Scientist of the Day - Claude Mellan
Eight-day old Moon, engraving by Claude Mellan, 1637, Musée Boucher de Perthes, Abbeville, France (Musée Boucher de Perthes, Abbeville)
Claude Mellan, a French artist and engraver, died in Paris on Mar. 9, 1688, at the age of 90! Mellan was a native of Abbeville, in northwestern France, and had studied in Paris for a time before heading for Rome in 1624. He immediately attached himself to the workshop of Francesco Villamena, one of the best artist/engravers of the period, who, incidentally, engraved one of the earliest portraits of Galileo. Villamena had begun to use an engraving style that emphasized long, flowing lines, rather than busy cross-hatching, and Mellan took to it immediately. When Villamena died, Mellan studied with Simon Vouet, another gifted artist, who pursued the same kind of linear style.
When Mellan set out on his own, around 1630, he pursued this flowing style to its limits, and his virtuosity is well on display in a portrait he did of Nicolas Claude Fabri de Peiresc, the French polymath who has already been the subject of a post in this series. In that post, we showed a later impression of the Peiresc portrait by Mellan that is in our collections; here we show an earlier impression, in better condition, that is in the Metropolitan Museum of Art (third image). Notice how Peiresc’s robe is engraved without cross-hatching.
The Peiresc portrait was the outcome of a trip that Mellan made in 1635 to Aix-en-Provence, in southern France, where he visited the home of Peiresc, who happened to be entertaining Pierre Gassendi as a house guest at the time. The two men had just acquired a new telescope (remember, the telescope was still a novelty at the time – it had been only 25 years since Galileo first looked at the Moon with his telescope), and Gassendi and Peiresc were trying to record their impressions of the Moon in drawings, but neither had much artistic ability. When Mellan happened on the scene, they seized Fortune by the forelock and persuaded Mellan to make some lunar drawings using their instrument. This Mellan did, and the engravings that resulted from his drawings are the most vivid impressions of the lunar surface that the world would see for the next two centuries. Unfortunately, most of the world did not see them, since they were never included in a printed book, and only a few sets survive, all of them in France. The Musée Boucher de Perthes in Abbeville has all three engravings, and you can see them here courtesy of the Museo Galileo website (fourth image). Our first image, the engraving of the eight-day-old Moon, was provided directly by the Musée Boucher de Perthes.
The most amazing feature of these lunar engravings is that all the shading was produced by thickening or thinning the engraved lines; there is no cross-hatching in evidence anywhere. Not only that, all the lines are horizontal. You may think you see outlines of craters and seas, but the outlines are not there. Since there are no details of any of Mellan’s maps available on the web of which I am aware, I include one, which I made from the photograph supplied by the Musée Boucher de Perthes (fifth image). For comparison, I also include a photograph made of the same portion of the lunar surface by Lunar Orbiter IV in 1967, taken from a hundred miles away (sixth image). The similarity is stunning.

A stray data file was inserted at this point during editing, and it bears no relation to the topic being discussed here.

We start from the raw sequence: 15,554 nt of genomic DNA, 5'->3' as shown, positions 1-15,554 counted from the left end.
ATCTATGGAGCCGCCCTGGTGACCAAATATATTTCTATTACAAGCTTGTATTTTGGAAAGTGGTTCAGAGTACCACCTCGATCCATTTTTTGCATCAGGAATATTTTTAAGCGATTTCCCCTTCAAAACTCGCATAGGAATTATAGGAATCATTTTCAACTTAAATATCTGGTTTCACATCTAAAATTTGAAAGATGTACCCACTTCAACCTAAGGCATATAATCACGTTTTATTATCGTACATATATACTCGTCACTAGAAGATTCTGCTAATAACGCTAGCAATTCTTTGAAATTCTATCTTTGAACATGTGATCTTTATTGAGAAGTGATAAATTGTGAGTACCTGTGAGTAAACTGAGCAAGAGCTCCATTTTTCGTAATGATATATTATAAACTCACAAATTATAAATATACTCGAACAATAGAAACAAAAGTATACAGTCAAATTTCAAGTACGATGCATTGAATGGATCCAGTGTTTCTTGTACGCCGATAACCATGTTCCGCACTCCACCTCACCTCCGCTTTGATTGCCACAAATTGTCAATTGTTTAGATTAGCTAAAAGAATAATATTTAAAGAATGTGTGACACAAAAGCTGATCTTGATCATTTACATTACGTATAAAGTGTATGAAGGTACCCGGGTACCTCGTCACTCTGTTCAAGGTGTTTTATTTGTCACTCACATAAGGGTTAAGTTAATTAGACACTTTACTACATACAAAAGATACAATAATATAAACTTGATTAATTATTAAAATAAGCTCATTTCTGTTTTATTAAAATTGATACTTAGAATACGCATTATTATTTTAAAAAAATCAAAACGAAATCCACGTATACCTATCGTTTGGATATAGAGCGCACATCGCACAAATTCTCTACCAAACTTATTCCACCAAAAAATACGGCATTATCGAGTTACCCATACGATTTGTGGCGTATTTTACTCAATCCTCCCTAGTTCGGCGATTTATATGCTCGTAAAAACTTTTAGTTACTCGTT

The lunar highlands, photograph by Lunar Orbiter IV, 1967, for comparison with Mellan’s engraving of the same area (nasa.gov)
Mellan’s engraving technique was one that that few could master, and some years later, he decided to flaunt his skill. In 1649, he engraved the "Veil of Veronica" or the “Sudarium,” a depiction of the face of Christ, and the entire image is produced by a single engraved line, which starts at the center, and spirals out, swelling and thinning as it goes. This engraving is relatively easy to find, as many copies survive – one of them is in the print collection at the nearby Spencer Museum of Art in Lawrence (seventh image). It is indeed an amazing tour-de-force. So that you can better appreciate the skill of Mellan, I also provide a detail from a photograph of the Spencer Museum print (eighth image).
Sudarium, engraving by Claude Mellan, 1649, Spencer Museum of Art, Lawrence, Kansas (spencerart.ku.edu)
Detail of Sudarium, engraving by Claude Mellan, 1649, showing Mellan’s swelling-line technique of shading, Spencer Museum of Art, Lawrence, Kansas (spencerart.ku.edu)
I had the good fortune to see all three Mellan lunar engravings many years ago, when I attended a Gassendi conference in Digne, and the organizers had borrowed the Mellan maps from Abbeville for the occasion. They are not very large, but they are truly stunning. I have also seen the “Veil of Veronica” print firsthand in Lawrence, and it is impressive and unforgettable, but it is still just Mellan showing off. His lunar maps, however, use his novel technique for a demonstrable purpose, to recreate the impression of looking at the Moon through a telescope, and he succeeded beyond all expectations. His engravings are the best depictions of the Moon made before 1834, and hardly anyone even knows they exist.
There are several engraved portraits of Mellan, but sadly, no self-portrait engraved in his unique style. The portrait we show here (second image) is one in our collections, included in Charles Perrault, Les hommes illustres (1696-1700).
William B. Ashworth, Jr., Consultant for the History of Science, Linda Hall Library and Associate Professor emeritus, Department of History, University of Missouri-Kansas City. Comments or corrections are welcome; please direct to email@example.com.